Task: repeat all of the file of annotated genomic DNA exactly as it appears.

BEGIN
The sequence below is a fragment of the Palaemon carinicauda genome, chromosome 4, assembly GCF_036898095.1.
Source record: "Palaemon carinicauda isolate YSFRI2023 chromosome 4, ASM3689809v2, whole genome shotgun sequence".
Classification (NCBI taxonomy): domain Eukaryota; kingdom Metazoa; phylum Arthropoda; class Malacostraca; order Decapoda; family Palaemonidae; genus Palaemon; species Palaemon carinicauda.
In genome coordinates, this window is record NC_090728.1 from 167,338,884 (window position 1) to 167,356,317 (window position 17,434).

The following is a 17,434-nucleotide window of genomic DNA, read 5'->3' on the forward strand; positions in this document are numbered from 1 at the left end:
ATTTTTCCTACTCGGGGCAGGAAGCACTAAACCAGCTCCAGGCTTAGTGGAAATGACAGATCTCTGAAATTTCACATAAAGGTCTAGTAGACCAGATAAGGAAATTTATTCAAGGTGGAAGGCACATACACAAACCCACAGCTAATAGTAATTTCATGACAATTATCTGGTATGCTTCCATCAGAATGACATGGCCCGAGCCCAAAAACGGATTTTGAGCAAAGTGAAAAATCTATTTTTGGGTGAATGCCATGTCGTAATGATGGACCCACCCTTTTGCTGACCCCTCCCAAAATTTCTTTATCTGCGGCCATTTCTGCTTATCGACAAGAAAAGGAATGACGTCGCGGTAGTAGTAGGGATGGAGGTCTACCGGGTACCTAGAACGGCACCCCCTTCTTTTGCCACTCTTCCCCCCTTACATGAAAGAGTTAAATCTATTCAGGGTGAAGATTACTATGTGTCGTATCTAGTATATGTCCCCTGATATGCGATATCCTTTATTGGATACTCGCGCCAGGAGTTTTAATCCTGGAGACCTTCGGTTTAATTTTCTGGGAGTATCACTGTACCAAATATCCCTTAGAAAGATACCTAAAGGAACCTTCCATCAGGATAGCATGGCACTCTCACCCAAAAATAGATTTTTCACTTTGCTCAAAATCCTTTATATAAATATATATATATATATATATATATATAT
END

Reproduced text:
The sequence below is a fragment of the Palaemon carinicauda genome, chromosome 4, assembly GCF_036898095.1.
Source record: "Palaemon carinicauda isolate YSFRI2023 chromosome 4, ASM3689809v2, whole genome shotgun sequence".
Classification (NCBI taxonomy): domain Eukaryota; kingdom Metazoa; phylum Arthropoda; class Malacostraca; order Decapoda; family Palaemonidae; genus Palaemon; species Palaemon carinicauda.
In genome coordinates, this window is record NC_090728.1 from 167,338,884 (window position 1) to 167,356,317 (window position 17,434).

The following is a 17,434-nucleotide window of genomic DNA, read 5'->3' on the forward strand; positions in this document are numbered from 1 at the left end:
ATTTTTCCTACTCGGGGCAGGAAGCACTAAACCAGCTCCAGGCTTAGTGGAAATGACAGATCTCTGAAATTTCACATAAAGGTCTAGTAGACCAGATAAGGAAATTTATTCAAGGTGGAAGGCACATACACAAACCCACAGCTAATAGTAATTTCATGACAATTATCTGGTATGCTTCCATCAGAATGACATGGCCCGAGCCCAAAAACGGATTTTGAGCAAAGTGAAAAATCTATTTTTGGGTGAATGCCATGTCGTAATGATGGACCCACCCTTTTGCTGACCCCTCCCAAAATTTCTTTATCTGCGGCCATTTCTGCTTATCGACAAGAAAAGGAATGACGTCGCGGTAGTAGTAGGGATGGAGGTCTACCGGGTACCTAGAACGGCACCCCCTTCTTTTGCCACTCTTCCCCCCTTACATGAAAGAGTTAAATCTATTCAGGGTGAAGATTACTATGTGTCGTATCTAGTATATGTCCCCTGATATGCGATATCCTTTATTGGATACTCGCGCCAGGAGTTTTAATCCTGGAGACCTTCGGTTTAATTTTCTGGGAGTATCACTGTACCAAATATCCCTTAGAAAGATACCTAAAGGAACCTTCCATCAGGATAGCATGGCACTCTCACCCAAAAATAGATTTTTCACTTTGCTCAAAATCCTTTATATAAATATATATATATATATATATATATATAT